Camden Courier-Post - March 18, 1980

Wife’s near-death changes Ruthven


By Ray W. Kelly of the Courier-Post


WINTER HAVEN, Fla. – When Dick Ruthven walked out to the mound to face the Boston Red Sox yesterday, he knew he might be putting his career with the Phillies on the line. Elbow surgery will do that to a pitcher.


But if the seriousness of the moment seemed to be lost for the righthander from Sacramento, Calif., or the full impact of the day's delightful outcome didn't bring about the kind of response people expected, it's because Ruthven isn't the same young man he was a year ago.


His priorities have changed. New life will do that to a man. And so will the shadow of death as it passes close to the woman he loves.


A Christmas baby, the first born for the Ruthvens, had been awaited like a miracle that would brush aside the unhappiness that Dick's arm problems had produced during the 1979 season.


With the tree trimmed and dozens of gayly wrapped packages just days away from being opened, Susan Kay Ruthven went into a 15-hour marathon of labor pains that would ultimately result in the doctors determining that delivery would have to be made with the aid of surgery.


"Susan was pretty worn out by the time they decided to do the Caesarean section," recalled Ruthven. "But the real problems came about when she reacted negatively to the drugs she was given.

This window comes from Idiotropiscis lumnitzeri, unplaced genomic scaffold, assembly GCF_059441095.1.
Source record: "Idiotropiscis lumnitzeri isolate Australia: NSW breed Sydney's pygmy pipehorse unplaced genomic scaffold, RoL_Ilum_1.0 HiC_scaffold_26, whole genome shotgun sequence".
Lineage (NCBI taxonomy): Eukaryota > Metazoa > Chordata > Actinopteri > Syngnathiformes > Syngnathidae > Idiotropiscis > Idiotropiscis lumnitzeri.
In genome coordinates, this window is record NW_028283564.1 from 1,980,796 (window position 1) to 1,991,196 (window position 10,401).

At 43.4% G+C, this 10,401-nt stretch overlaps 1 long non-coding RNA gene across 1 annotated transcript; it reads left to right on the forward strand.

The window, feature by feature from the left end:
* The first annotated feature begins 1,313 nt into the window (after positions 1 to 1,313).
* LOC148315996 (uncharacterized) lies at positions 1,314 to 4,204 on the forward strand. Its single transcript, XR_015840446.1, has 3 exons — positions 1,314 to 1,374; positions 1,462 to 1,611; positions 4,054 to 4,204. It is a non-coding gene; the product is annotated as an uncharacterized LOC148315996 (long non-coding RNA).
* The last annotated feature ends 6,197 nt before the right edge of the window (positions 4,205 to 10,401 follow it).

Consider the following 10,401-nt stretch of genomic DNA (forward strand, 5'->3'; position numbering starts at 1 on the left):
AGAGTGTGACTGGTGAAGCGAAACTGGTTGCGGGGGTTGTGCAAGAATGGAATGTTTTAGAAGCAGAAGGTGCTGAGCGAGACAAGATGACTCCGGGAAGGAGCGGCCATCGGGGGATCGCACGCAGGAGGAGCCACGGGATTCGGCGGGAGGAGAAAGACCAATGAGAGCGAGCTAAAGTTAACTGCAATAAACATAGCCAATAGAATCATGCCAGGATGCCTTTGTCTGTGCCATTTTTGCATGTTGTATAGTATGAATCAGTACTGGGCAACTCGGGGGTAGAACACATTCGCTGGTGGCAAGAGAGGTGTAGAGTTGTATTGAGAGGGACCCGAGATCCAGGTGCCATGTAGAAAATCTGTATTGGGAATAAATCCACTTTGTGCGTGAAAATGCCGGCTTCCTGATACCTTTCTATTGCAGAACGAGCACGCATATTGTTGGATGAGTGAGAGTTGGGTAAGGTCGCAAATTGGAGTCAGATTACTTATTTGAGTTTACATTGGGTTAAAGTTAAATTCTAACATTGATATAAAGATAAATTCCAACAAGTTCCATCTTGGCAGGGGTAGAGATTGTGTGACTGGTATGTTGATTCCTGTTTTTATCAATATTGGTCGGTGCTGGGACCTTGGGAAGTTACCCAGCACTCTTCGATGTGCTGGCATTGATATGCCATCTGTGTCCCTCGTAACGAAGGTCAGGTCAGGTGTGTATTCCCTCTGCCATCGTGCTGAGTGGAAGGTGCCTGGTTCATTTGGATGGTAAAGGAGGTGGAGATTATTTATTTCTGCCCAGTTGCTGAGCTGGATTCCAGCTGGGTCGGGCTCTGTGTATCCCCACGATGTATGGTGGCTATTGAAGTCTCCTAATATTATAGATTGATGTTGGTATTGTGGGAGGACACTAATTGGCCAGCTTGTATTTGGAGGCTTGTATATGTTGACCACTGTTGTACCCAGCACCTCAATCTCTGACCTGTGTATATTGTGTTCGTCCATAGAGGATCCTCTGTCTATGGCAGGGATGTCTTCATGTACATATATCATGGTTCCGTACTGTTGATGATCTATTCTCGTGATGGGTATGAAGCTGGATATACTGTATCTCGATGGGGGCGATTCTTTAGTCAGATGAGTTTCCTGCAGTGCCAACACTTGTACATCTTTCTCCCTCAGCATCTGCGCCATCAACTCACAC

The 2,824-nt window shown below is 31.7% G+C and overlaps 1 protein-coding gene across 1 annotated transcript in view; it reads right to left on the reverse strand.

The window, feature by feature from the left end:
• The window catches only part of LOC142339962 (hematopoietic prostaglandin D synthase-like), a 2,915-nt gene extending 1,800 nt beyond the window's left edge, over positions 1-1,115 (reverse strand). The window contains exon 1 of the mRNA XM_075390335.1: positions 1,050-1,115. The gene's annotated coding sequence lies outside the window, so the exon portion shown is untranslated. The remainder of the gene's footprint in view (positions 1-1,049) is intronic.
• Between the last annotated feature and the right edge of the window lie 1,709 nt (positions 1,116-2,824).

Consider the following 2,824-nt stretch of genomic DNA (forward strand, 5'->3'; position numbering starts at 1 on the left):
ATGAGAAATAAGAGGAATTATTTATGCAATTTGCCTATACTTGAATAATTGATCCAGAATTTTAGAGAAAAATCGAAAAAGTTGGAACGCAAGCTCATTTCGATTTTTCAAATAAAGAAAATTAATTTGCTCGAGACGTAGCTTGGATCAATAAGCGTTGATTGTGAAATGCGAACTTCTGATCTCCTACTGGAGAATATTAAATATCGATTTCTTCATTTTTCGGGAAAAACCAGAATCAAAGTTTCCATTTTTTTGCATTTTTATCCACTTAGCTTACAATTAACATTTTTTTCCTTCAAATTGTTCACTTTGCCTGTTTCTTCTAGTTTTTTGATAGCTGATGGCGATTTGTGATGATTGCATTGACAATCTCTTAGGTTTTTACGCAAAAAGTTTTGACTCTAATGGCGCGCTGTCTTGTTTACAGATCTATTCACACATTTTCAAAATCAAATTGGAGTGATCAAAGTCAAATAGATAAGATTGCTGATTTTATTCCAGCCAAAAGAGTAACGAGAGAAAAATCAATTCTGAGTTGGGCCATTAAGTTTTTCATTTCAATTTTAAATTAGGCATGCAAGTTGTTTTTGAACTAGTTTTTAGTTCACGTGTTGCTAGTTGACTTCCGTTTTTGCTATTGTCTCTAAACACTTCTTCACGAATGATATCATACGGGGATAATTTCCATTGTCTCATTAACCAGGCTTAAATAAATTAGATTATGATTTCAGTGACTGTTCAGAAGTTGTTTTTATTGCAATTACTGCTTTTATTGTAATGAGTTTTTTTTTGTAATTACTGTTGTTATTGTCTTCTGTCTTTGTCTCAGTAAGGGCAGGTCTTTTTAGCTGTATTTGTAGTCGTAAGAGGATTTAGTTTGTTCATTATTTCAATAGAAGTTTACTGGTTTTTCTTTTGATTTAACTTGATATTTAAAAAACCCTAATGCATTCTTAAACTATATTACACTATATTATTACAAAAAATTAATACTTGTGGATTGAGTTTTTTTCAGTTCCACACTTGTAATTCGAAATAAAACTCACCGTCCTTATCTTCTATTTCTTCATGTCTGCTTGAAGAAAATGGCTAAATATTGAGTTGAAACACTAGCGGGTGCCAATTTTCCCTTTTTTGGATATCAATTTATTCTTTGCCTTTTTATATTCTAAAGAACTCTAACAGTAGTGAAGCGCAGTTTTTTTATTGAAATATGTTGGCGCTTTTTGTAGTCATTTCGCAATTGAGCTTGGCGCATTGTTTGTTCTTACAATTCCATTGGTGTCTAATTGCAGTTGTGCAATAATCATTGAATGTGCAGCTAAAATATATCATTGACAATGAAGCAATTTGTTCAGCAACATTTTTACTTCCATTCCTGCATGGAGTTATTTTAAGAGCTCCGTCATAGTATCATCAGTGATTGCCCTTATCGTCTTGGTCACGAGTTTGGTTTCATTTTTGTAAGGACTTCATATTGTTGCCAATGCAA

"She almost died."


He still can remember looking at tiny Erik Scot on the morning of Dec. 22, and saying to himself, "My God, I'm going to have to raise you all by myself... and you're so little."


If Ruthven had been rocked by the powerful Boston lineup yesterday... if he wakes up today with a swollen elbow, he knows he can handle it.


"No, I wouldn't kill myself if I didn't have baseball anymore," he said. "I love pitching. It's a great way to make a living. But some things are simply more important."


Today, Susan Ruthven is fine. She fully recovered from her ordeal and now sits around with her husband enjoying their own private miracle.


"The baby is the neatest thing that ever happened in my whole life," he said. "People told me it would be like this, but until it happens to you, there's no way of explaining how beautiful it can be."


A man who usually guards his privacy, Ruthven wasn't about to hide the waves of happiness washing over him on this sunny afternoon at Chain Lakes Park.


He'd been anxious to see action for the first time this spring, noting, "I've felt positive about my arm since I got down here.


"Still, you never know how it's going to feel in a true competitive situation because no matter how much you throw on the sidelines, there is always more you can add when it's an actual game."


Slated to hurl the first two innings, Dick breezed through the test with only 32 pitches thrown, prompting manager Dallas Green to OK a third inning of work.


Green's decision wasn't unprecedented, but it surely reflected the mounting optimism in the Philly dugout.


"I was pleased with what I saw," said the manager. "And if he has no pain in. the elbow tomorrow, I'll be even happier.


"Rufus is that type of pitcher... you never forget how it's done. He'll go out there and throw strikes if his arm will let him."


Ruthven gave up one hit in the second inning and two in the third, putting down the final threat by getting Boston's Jerry Remy to ground into a double play.